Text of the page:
GOBankingRates

10 Jobs With the Most — and Least — Security

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As ever-expanding technology creates new jobs and outdated technology dwindles, doors to irrelevant businesses shutter for good. Modern technology goes far beyond our smartphones and business machines. New medical technology, for example, is creating drugs and treatments that are helping people live longer than ever before, giving medical professionals even more job security.

With technology changing so rapidly, choosing a career path can seem like a daunting task. No one wants to spend years on a degree that is no longer relevant, so GOBankingRates analyzed data from the Bureau of Labor Statistics and determined the fastest-growing jobs — and the most rapidly declining jobs.

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Jobs With the Most Security

There's no such thing as a sure thing. But if you're looking for a career that's more reliable than most, look no further. Here are the 10 jobs with the most security.

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Wind Turbine Service Technician

  • Median Pay: $52,260

Wind turbine service technician topped the list of jobs that will have the largest growth rate by 2024 at 108 percent. As the U.S. turns more towards renewable green energy, expect to see an increase in the number of wind farms with turbines that convert moving air into electricity. Wind turbine service techs install, repair and maintain the mammoth machines. A two-year associate degree for wind turbine service technicians can equip you for one of 4,800 job vacancies projected to be available by 2024. The career is so in-demand that some wind-tech interns get hired before they even graduate, and start at about 60 percent of a fully-trained tech's wages.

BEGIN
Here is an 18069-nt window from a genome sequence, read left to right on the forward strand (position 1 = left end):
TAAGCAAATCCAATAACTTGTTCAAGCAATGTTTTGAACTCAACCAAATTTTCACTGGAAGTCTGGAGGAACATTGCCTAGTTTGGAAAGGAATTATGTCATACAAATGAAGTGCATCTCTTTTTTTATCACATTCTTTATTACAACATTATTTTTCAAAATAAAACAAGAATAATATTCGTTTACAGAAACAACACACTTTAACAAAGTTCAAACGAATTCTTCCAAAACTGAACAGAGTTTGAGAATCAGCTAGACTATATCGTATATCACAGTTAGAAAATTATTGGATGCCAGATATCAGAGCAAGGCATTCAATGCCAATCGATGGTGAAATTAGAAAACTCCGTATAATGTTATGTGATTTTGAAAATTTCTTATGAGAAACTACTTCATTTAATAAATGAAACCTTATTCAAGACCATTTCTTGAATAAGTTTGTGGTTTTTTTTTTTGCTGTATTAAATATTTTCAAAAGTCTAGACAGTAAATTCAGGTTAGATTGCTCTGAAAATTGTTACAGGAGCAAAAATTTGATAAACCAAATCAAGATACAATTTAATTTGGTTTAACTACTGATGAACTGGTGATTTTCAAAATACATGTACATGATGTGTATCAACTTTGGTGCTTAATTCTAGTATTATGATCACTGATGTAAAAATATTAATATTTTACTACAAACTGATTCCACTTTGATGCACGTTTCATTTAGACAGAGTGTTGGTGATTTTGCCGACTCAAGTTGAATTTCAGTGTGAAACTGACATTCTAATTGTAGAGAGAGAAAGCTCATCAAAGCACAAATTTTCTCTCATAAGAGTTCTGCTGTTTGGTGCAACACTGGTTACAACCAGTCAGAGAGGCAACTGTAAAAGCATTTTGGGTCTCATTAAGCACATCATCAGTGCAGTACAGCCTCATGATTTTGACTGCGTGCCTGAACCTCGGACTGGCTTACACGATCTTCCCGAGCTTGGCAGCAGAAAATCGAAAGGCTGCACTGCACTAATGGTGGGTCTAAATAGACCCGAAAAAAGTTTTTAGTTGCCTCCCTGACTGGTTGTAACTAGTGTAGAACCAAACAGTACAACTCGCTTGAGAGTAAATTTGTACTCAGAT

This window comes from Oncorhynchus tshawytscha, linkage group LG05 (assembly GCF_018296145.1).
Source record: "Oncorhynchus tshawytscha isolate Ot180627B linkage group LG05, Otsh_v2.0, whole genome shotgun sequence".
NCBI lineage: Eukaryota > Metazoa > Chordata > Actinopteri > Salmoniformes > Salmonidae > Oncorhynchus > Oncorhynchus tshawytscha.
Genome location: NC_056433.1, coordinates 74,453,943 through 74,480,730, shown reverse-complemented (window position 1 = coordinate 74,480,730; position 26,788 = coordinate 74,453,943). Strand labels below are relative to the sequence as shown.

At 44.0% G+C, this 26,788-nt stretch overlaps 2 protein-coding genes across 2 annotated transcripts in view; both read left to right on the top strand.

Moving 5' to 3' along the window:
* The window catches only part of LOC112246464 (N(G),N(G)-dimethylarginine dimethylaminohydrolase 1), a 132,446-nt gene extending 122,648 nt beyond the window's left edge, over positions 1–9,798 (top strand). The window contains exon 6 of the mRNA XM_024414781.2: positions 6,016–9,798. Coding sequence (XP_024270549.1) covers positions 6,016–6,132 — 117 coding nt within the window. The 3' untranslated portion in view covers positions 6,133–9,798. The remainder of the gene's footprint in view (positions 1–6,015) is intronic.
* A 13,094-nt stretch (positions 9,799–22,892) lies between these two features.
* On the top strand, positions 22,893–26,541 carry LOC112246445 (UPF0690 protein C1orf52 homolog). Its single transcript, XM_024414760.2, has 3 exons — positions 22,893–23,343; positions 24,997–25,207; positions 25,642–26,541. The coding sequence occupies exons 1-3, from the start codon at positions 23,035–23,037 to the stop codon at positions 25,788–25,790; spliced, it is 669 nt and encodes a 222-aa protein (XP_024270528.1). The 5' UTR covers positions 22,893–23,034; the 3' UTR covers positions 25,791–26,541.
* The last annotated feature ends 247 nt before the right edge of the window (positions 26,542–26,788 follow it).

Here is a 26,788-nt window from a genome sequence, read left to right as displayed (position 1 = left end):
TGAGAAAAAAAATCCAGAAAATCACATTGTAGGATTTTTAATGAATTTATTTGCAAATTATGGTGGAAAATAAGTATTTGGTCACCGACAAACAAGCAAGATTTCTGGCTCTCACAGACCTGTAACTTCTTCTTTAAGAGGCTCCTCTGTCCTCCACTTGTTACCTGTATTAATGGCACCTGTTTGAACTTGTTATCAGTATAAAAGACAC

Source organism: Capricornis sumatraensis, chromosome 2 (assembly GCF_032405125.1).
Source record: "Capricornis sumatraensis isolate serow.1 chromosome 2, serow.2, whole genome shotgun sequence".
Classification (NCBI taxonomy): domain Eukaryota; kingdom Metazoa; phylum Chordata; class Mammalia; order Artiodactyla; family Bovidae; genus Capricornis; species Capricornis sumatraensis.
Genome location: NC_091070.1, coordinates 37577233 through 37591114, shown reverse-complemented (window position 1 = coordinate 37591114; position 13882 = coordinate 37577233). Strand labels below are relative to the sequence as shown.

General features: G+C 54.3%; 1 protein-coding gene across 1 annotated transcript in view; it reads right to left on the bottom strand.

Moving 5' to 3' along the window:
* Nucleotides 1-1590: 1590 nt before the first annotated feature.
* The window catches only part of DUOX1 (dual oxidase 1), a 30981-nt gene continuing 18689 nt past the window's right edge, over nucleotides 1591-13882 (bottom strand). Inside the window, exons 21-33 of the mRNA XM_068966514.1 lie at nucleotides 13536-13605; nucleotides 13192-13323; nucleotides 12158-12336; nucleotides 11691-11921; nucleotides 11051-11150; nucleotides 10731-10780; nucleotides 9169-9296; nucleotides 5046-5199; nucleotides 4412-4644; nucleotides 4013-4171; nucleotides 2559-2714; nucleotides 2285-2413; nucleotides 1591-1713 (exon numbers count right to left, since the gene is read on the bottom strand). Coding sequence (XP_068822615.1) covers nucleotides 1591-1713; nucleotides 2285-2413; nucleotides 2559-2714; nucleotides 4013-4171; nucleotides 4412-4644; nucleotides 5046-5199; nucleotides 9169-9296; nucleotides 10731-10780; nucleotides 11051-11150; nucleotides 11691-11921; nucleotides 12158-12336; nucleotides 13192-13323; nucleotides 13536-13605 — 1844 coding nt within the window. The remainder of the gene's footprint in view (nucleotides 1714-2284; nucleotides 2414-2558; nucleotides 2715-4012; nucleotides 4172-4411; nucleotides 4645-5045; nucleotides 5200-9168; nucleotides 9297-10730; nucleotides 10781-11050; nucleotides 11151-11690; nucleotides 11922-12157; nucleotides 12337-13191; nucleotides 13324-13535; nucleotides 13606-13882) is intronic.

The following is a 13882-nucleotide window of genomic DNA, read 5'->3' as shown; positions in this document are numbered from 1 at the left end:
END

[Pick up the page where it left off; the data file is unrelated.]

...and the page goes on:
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Nurse Anesthetists, Nurse Midwives, and Nurse Practitioners

  • Median Pay: $107,460

With a growth rate of 31 percent, more than 53,400 jobs for nurse anesthetists, nurse midwives and nurse practitioners are expected to open up between now and 2024. Known collectively as advanced practice registered nurses — or APRNs-- these nurses can provide primary and specialty healthcare such as ordering medical tests, diagnosing health conditions and prescribing medications. Educational requirements include a registered nursing license and a master's degree from an accredited APRN program.

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Physician Assistants

  • Median Pay: $101,480

Just like the name implies, physician assistants practice medicine in orchestration with doctors, surgeons and other healthcare workers. Job duties range from closing an incision when working with a surgeon to giving vaccines or diagnosing patients in an office setting. The rapidly growing field is booming at a growth rate of 30 percent with an expected additional 28,700 jobs by 2024. Two-year training and licensing programs are open to candidates with a bachelor's degree and work-related experience such as being a nurse or EMT.

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Optometrists

  • Median Pay: $106,140

Optometrists provide primary vision care such as testing your eyes and diagnosing and correcting vision changes. The field is growing at a rate of 27 percent, with 11,000 new jobs in the industry expected by 2024. To enter optometry school, candidates must have at least three years of post-secondary education. Four years of optometry school are then required to become a licensed optometrist.

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Personal Financial Advisors

  • Median Pay: $90,530